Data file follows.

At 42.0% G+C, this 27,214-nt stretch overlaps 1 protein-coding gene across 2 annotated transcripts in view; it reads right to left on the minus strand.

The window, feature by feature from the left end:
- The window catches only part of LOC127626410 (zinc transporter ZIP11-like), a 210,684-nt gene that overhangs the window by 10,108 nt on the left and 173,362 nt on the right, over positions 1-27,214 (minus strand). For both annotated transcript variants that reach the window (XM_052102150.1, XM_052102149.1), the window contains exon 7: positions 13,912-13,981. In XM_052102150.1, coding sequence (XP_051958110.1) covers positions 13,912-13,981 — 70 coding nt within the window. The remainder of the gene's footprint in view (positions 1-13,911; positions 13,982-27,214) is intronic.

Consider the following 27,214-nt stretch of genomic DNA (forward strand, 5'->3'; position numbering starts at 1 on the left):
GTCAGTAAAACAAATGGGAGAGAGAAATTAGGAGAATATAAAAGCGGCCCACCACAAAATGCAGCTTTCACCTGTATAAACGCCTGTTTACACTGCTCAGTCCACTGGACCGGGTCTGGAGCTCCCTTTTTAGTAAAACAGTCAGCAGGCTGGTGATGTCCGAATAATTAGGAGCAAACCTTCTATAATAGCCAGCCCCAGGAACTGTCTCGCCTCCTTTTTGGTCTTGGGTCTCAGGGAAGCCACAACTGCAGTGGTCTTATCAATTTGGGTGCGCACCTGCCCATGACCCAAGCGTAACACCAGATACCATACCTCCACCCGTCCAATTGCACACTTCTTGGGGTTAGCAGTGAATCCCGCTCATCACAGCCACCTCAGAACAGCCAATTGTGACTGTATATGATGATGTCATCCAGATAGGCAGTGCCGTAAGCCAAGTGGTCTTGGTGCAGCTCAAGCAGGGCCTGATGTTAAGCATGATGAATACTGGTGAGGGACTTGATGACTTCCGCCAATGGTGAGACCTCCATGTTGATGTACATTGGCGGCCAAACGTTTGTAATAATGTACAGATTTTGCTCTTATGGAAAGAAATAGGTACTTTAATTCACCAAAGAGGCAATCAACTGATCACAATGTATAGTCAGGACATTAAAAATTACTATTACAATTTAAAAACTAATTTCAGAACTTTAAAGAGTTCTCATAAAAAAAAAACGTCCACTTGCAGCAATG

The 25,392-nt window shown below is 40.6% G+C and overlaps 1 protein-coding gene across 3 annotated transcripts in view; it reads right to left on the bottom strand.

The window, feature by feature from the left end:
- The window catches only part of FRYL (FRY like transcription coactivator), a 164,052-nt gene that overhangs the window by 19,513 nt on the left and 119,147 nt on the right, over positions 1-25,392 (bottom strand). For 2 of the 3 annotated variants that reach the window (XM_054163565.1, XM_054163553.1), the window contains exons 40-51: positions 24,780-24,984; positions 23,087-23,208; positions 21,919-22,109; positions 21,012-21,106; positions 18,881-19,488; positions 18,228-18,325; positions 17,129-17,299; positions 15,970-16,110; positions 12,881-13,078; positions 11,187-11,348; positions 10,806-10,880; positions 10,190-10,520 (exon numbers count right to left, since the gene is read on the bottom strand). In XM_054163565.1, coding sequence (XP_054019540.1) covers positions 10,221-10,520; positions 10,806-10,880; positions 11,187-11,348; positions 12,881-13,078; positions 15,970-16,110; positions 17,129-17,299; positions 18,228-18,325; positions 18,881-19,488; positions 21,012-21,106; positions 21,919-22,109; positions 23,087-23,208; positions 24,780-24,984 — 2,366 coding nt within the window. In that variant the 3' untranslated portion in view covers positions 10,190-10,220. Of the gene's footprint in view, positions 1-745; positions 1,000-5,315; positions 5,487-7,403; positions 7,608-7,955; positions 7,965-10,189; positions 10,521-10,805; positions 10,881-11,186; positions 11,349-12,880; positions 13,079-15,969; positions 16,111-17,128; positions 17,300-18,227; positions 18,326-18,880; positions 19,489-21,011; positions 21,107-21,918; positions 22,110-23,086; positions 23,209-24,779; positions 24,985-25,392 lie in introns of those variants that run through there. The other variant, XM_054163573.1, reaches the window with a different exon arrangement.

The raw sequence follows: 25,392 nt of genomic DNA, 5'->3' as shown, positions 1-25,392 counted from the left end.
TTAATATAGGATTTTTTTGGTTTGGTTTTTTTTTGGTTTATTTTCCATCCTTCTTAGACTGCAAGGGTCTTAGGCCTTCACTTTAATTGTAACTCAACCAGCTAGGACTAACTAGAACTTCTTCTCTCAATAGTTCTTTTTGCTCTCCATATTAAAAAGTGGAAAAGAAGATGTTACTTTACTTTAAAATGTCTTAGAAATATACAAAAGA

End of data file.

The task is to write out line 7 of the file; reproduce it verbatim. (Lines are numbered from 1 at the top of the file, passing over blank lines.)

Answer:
The window, feature by feature from the left end: